“Fewer people have been travelling at rush hour but although the numbers are just a few percent they are significant numbers – from New York to Los Angeles, to Paris or Berlin. So it’s quite a trend,” said the firm’s co-founder Chris Williamson.
He himself is working from home in North London – and loving it. “I feel a bit like Jimmy Stewart in Rear Window,” he said. “I can see just one window but it’s really nice – and it’s a new way of working.
“In the next few weeks I had six tours booked to go to architecture schools for recruitment. All the visits have been cancelled so I’m going to record it and share it online.
“The students can watch it at their leisure and then I can do a live Q&A. It saves me an awful lot of travelling and it’s something I should have thought of previously.
“Five years ago I was invited for an interview for a job in Singapore and we were told in no uncertain terms if we didn’t go for the interview, we would not get the job.
“It was ridiculous – nine hours there and nine hours back for a 25-minute presentation. I think those days, and crazy demands are over, and now it will be done through technology.”
Silence with the lambs
There’s a story in similar vein from Deborah Caldwell, a solicitor whose office is in Milton Keynes, but who lives in Hampshire. She was commuting two-and-a-half hours a day on average.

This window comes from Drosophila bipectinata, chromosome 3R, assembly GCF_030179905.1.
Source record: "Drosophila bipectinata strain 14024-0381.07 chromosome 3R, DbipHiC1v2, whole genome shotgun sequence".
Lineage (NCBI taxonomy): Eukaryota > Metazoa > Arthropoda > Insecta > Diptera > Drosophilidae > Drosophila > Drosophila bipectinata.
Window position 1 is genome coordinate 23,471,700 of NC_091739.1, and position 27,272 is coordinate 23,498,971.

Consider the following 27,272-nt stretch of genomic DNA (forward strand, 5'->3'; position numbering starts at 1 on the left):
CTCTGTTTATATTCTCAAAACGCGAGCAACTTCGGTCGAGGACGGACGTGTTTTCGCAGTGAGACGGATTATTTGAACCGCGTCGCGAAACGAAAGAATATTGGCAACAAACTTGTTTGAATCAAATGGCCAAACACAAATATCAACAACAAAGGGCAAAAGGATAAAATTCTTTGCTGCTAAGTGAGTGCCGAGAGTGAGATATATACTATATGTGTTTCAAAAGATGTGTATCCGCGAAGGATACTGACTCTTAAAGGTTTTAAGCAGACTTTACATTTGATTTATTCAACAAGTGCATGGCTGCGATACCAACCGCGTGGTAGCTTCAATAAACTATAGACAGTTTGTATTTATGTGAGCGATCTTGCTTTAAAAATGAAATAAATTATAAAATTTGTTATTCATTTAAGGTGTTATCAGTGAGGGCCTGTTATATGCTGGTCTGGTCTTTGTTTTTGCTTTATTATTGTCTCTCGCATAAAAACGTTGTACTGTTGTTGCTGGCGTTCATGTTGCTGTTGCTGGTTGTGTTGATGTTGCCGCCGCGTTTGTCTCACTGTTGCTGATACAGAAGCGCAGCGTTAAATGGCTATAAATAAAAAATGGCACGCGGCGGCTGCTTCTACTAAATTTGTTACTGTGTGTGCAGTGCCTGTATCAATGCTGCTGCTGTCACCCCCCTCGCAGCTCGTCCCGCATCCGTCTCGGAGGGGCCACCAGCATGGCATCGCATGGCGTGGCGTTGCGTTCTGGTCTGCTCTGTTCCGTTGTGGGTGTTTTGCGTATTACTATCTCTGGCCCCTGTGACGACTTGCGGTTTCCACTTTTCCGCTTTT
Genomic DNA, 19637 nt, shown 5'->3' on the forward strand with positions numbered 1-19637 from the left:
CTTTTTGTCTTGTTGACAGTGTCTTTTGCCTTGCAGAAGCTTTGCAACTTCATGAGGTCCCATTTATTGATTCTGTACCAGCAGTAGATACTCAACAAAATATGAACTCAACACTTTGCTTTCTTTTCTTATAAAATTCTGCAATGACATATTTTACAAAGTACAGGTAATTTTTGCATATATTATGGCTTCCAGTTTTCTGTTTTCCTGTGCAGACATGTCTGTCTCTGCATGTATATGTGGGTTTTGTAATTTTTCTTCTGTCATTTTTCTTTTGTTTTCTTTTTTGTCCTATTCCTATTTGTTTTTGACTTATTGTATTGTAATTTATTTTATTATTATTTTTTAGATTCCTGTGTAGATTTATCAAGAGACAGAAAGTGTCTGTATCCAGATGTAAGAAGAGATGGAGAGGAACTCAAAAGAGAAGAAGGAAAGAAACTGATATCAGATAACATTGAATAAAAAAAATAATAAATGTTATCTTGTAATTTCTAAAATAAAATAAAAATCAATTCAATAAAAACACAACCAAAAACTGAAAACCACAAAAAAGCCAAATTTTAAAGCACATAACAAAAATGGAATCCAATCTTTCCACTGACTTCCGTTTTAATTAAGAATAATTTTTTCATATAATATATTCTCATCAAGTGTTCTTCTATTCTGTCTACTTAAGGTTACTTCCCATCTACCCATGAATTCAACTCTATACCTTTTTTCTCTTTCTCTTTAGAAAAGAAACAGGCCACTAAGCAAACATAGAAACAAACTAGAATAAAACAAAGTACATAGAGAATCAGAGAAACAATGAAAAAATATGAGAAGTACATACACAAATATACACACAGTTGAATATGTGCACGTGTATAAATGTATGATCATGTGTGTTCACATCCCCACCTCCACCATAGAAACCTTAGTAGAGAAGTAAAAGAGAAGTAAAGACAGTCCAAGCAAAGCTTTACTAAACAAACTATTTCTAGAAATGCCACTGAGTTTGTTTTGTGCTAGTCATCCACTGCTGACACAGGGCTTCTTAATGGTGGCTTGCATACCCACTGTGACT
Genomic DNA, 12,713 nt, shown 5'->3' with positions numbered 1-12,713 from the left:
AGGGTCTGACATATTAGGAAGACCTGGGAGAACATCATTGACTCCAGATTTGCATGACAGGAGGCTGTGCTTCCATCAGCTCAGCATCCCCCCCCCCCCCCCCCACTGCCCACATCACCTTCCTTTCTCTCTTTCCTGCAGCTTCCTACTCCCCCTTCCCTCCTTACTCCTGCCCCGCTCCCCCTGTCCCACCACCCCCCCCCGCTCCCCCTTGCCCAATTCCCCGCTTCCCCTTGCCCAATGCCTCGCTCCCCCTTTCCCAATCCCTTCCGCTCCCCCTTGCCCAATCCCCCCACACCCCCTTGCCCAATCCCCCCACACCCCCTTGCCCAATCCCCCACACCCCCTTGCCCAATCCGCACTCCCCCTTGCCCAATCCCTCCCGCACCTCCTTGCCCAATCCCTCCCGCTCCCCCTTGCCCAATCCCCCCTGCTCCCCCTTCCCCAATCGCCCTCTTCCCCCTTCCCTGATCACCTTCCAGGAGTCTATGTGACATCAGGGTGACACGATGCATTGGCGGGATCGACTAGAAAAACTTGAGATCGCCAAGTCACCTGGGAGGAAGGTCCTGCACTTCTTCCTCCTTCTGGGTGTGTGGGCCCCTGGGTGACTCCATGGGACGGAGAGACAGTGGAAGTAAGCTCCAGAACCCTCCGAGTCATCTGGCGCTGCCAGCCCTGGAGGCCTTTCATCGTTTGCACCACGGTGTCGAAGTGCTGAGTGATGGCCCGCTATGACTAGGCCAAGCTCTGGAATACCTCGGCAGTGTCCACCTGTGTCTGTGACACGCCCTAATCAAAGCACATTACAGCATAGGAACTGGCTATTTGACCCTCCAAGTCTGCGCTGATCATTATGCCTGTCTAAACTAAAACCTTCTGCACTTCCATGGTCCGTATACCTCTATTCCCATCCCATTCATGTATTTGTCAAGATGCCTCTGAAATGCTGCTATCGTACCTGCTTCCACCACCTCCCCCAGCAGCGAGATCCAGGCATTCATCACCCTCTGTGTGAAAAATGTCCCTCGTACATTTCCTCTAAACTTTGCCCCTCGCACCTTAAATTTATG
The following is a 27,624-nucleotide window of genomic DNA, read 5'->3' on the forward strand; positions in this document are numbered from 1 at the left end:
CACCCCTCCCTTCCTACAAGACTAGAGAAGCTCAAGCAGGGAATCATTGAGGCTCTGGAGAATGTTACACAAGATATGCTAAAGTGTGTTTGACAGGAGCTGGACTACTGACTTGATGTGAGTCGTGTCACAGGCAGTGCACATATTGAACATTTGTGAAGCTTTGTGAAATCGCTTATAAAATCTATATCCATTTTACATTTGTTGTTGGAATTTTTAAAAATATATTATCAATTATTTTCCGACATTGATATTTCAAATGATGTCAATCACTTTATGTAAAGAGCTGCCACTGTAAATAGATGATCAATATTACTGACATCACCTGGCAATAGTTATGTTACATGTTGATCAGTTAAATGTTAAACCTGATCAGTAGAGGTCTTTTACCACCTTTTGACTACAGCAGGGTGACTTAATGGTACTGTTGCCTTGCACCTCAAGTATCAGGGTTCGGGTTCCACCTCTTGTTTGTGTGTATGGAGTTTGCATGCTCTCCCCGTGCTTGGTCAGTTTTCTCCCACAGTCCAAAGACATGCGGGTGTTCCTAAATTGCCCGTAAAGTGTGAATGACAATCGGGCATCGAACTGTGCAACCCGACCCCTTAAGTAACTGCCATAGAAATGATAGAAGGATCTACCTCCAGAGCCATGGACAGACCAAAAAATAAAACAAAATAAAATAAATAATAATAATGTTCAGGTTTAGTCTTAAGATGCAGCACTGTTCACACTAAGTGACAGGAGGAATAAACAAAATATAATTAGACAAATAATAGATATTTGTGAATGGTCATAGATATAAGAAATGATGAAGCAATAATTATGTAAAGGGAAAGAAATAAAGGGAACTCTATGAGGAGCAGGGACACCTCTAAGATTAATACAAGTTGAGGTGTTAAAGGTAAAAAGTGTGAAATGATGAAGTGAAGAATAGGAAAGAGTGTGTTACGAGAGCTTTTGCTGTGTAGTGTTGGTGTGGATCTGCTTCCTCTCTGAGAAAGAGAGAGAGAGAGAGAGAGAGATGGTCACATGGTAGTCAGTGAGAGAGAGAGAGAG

Now her home study overlooks quiet fields where lambs are frolicking – and she says she’s transformed the defunct commuting time into working time.
“It’s so much better,” she says. “I was exhausted by the travelling to get to the office. Luckily my firm was already good with flexible working, but I would be amazed if other firms haven’t yet cottoned on to the possibilities of remote working.”
It’s clear that some workers will be more highly motivated than others – and some will need the stimulus (or supervision) of an office environment.
But some major firms are already gearing up for a home/work revolution.
A senior partner of a leading professional services firm, who didn’t want to be named, told me they were helping their employees to set up for working at home – and they didn’t expect to revert to previous office-based patterns of work.
“First,” he said, “it’s better for our employees. We can offer much more flexible conditions – which will suit a lot of people.
“It will have to be a two-way street, and if people want only to work five hours a day we’ll want to pay them five hours’ worth of salary.
“But also it’s going to save us a fortune in office costs. And the technology will open the opportunity for firms to bid for work at a distance.
“There are some very big changes under way in the way we work – and they have deep implications.”
Indeed, research from accountants Theta Financial Reporting suggests that some degree of working from home will become the norm.
A survey of more than 2,000 people in the UK suggests that nearly two-thirds of us believe the most popular working method in the future will be flexible working.
It says many people now say that flexible hours are the most important thing to them when choosing a job.
And it suggests a third of working Brits would rather have flexible working options than a pay rise.
It is indeed too soon to tell whether a work revolution is under way – but it would be convenient for the Treasury if it was.